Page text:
What if my horse kicks, bites at me, or rears?


I hear this question a lot, "What if my horse bites me though? (or does anything else I don't like) What do I do? How can I resolve this with positive reinforcement?"and I wish there was as simple and easy of an answer as the positive punishment answer is (smack the horse, make it wish it had never even considered biting you), but it's a little more complicated than that. Don't worry though, I DO have a very practical answer for you that is very effective and should resolve the biting or kicking once and for all. We just need to ask some questions. What If The Horse Kicks Or Bites?




My horse won't even acknowledge my presence or let me catch them, how can I use positive reinforcement?


It can be trickier to utilize R+ when working with feral horses or horses that are avoiding human contact due to past negative experiences with humans, but it can absolutely be done. Check out these videos to learn more. And here some some links to some social media posts done on the subject... Equine Apprentice 1 Equine Apprentice 2




What are calming signals and displacement behaviors?


Calming signals, and appeasment or displacement behaviors are all forms of body langauge that the horse uses to communicate with others.. including humans. Sometimes they are releases of stress or self soothing behaviors, sometimes they are forms of communication trying to defuse a possibly stressful situation. Watch and read more about it here... Language Signs and Calming Signals of Horses




I've started clicker training but my horse seems frustrated and is even a bit dangerous now. Does clicker training not work for him?


Clicker Training is just like every other kind of training in that it can be done poorly and mistakes can be made. In most cases, frustration and dangerous behaviors during training with food/clicker training stem from underlying physical issues, errors in the training, and/or frustrations stemming from lifestyle/environment... But are not a reflection on "clicker training" as a whole or an indication of whether or not clicker training will work for your horse.
If your horse is acting dangerously or in a frustrated way during training, please contact a professional for assistance and also check out these articles on the subject.
R+ Works For All Horses (coming soon)
But My Horse Is Aggressive Around Food

Killer Horses

What If My Horse Kicks Or Bites

The Downside To Positive Reinforcement

Think Smaller





About TWE

What type of training do you do?


My training is based on the humane hierachy and LIMA. My goal is to train horses using the least invasive minimally aversive approach first and then progress down the humane hierachy as necessary for specific situations. What this means, is when presented with training new behaviors or working through problem behaviors, I first look at the environment, diet, and health... then I look to training. When I train horses, I also train the people, focusing on primarily positive reinforcement and low stress behavior modification to achieve a harmonious relationship with horse and human. Here is a prime example of the type of work I do when presented with a behavior issue or training problem. And for more articles on how I train, check out my Blog Here is more information on the humane hierachy and LIMA Position Statement LIMA Position Statement Humane Hierachy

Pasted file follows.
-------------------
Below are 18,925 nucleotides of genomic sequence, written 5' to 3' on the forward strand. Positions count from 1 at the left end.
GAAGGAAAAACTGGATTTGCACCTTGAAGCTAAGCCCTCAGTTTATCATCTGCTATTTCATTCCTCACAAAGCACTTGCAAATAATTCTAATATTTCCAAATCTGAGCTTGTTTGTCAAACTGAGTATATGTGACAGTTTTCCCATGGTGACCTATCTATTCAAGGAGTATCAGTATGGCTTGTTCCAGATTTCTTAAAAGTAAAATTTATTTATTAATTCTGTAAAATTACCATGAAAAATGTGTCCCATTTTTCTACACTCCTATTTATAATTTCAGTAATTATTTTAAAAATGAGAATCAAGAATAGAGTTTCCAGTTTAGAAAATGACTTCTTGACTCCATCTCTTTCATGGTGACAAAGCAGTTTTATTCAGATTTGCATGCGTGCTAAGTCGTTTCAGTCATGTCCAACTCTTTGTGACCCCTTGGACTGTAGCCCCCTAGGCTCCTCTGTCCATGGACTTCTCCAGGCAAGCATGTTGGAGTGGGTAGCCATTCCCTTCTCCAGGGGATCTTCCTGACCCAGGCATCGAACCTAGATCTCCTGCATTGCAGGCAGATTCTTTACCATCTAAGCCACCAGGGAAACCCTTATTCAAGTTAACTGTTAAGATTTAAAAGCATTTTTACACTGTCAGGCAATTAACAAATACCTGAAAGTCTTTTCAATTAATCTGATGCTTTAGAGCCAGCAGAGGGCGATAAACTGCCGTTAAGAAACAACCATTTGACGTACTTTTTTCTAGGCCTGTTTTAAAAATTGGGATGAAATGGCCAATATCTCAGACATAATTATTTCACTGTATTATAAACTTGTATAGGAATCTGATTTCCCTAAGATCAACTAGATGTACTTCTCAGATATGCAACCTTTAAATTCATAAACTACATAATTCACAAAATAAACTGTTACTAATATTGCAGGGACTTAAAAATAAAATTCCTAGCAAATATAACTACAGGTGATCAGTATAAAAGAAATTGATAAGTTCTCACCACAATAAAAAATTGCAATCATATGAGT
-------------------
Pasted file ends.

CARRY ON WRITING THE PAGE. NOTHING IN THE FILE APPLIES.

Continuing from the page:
Do you have YouTube, Instagram, Facebook, Twitter...?


I do! All of them are under "The Willing Equine" or @thewillingequine, except twitter which is @willingequine Instagram Facebook Twitter Youtube




I need help with my horse, can you help me?


Absolutely! For training support, go to my training support page and for all other inquires email me directly.




Do you teach lessons?


I do! Both locally and via video coaching. If you're interested in lessons, contact me via email and I'll be in touch shortly.




Do you take horses for training?


I do, but I provide a very unique and specalized service with limited availability to owners/students that are dedicated to continuing the work begun with their horses while at TWE. If you're interested, please contact me and I'd be happy to provide more information.




Do you do video/online coaching?


I do! I offer an online coaching program through my Foundation Course and the TWE Membership. I also offer periodic video reviews which is a great way to get the help you need when you're just starting out, or maybe you're more experienced but just want a fresh perspective on how the training is going. These options are designed to be as close to having a live personal training instructor on site.




Can I come visit?


TWE is not currently located at a public facility, so we don't have public visitng hours, but we love to welcome people to come observe lessons, watch training, or schedule a consultation. Contact me and we can discuss further.




Do you teach clinics? How do I find out where and when? How can I host one in my area?


I do! Contact me if you're interested in hosting a clinic in your area, or check out out calendar to see if there are any scheduled in your area already.




Do You Only Use R+/Positive Reinforcement/Clicker Training?


Being an R+ trainer doesn't mean you ONLY ever use one aspect of Operant conditioning; though with great effort and with a certain set up and with enough experience and knowledge I *do* believe it's possible. Typically though, training of any kind involves varying amounts of different forms of operant conditioning (positive reinforcement, positive punishment, negative reinforcement, negative punishment), just some training approaches involve more of some and less of the others.